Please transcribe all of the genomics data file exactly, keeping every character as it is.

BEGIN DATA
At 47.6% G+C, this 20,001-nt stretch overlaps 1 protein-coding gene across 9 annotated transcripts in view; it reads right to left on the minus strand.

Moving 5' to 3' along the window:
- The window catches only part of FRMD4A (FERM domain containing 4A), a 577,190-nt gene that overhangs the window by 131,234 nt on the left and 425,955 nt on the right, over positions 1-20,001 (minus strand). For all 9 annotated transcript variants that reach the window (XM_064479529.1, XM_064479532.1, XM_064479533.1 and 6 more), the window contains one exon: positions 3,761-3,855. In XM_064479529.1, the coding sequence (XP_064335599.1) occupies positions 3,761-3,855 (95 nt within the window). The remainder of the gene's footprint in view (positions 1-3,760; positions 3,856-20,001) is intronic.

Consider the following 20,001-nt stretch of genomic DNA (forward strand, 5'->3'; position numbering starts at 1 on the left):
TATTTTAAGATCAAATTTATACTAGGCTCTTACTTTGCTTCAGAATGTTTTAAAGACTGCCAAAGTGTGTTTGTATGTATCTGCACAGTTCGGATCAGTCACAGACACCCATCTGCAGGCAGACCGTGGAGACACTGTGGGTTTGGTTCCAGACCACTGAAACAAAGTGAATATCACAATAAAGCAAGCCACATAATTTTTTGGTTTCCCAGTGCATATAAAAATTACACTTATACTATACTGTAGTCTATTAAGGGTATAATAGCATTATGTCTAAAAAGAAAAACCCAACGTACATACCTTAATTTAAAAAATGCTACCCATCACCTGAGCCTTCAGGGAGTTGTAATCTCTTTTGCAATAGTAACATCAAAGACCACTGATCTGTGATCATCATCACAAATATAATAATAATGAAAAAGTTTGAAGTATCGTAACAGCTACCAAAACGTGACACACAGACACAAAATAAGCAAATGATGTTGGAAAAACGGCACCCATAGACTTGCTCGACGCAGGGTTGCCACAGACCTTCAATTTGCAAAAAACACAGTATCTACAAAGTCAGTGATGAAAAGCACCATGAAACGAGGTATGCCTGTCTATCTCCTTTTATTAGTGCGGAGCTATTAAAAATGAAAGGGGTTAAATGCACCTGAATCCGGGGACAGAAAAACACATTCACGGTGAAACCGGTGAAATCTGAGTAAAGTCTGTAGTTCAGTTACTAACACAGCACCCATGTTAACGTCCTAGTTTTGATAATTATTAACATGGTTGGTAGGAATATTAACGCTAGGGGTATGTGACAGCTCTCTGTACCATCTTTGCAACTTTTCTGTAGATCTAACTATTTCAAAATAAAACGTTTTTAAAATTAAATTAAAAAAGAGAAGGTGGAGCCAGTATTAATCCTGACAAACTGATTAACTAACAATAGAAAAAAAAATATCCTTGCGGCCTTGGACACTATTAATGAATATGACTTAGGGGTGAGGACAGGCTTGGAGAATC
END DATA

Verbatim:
At 47.6% G+C, this 20,001-nt stretch overlaps 1 protein-coding gene across 9 annotated transcripts in view; it reads right to left on the minus strand.

Moving 5' to 3' along the window:
- The window catches only part of FRMD4A (FERM domain containing 4A), a 577,190-nt gene that overhangs the window by 131,234 nt on the left and 425,955 nt on the right, over positions 1-20,001 (minus strand). For all 9 annotated transcript variants that reach the window (XM_064479529.1, XM_064479532.1, XM_064479533.1 and 6 more), the window contains one exon: positions 3,761-3,855. In XM_064479529.1, the coding sequence (XP_064335599.1) occupies positions 3,761-3,855 (95 nt within the window). The remainder of the gene's footprint in view (positions 1-3,760; positions 3,856-20,001) is intronic.

Consider the following 20,001-nt stretch of genomic DNA (forward strand, 5'->3'; position numbering starts at 1 on the left):
TATTTTAAGATCAAATTTATACTAGGCTCTTACTTTGCTTCAGAATGTTTTAAAGACTGCCAAAGTGTGTTTGTATGTATCTGCACAGTTCGGATCAGTCACAGACACCCATCTGCAGGCAGACCGTGGAGACACTGTGGGTTTGGTTCCAGACCACTGAAACAAAGTGAATATCACAATAAAGCAAGCCACATAATTTTTTGGTTTCCCAGTGCATATAAAAATTACACTTATACTATACTGTAGTCTATTAAGGGTATAATAGCATTATGTCTAAAAAGAAAAACCCAACGTACATACCTTAATTTAAAAAATGCTACCCATCACCTGAGCCTTCAGGGAGTTGTAATCTCTTTTGCAATAGTAACATCAAAGACCACTGATCTGTGATCATCATCACAAATATAATAATAATGAAAAAGTTTGAAGTATCGTAACAGCTACCAAAACGTGACACACAGACACAAAATAAGCAAATGATGTTGGAAAAACGGCACCCATAGACTTGCTCGACGCAGGGTTGCCACAGACCTTCAATTTGCAAAAAACACAGTATCTACAAAGTCAGTGATGAAAAGCACCATGAAACGAGGTATGCCTGTCTATCTCCTTTTATTAGTGCGGAGCTATTAAAAATGAAAGGGGTTAAATGCACCTGAATCCGGGGACAGAAAAACACATTCACGGTGAAACCGGTGAAATCTGAGTAAAGTCTGTAGTTCAGTTACTAACACAGCACCCATGTTAACGTCCTAGTTTTGATAATTATTAACATGGTTGGTAGGAATATTAACGCTAGGGGTATGTGACAGCTCTCTGTACCATCTTTGCAACTTTTCTGTAGATCTAACTATTTCAAAATAAAACGTTTTTAAAATTAAATTAAAAAAGAGAAGGTGGAGCCAGTATTAATCCTGACAAACTGATTAACTAACAATAGAAAAAAAAATATCCTTGCGGCCTTGGACACTATTAATGAATATGACTTAGGGGTGAGGACAGGCTTGGAGAATC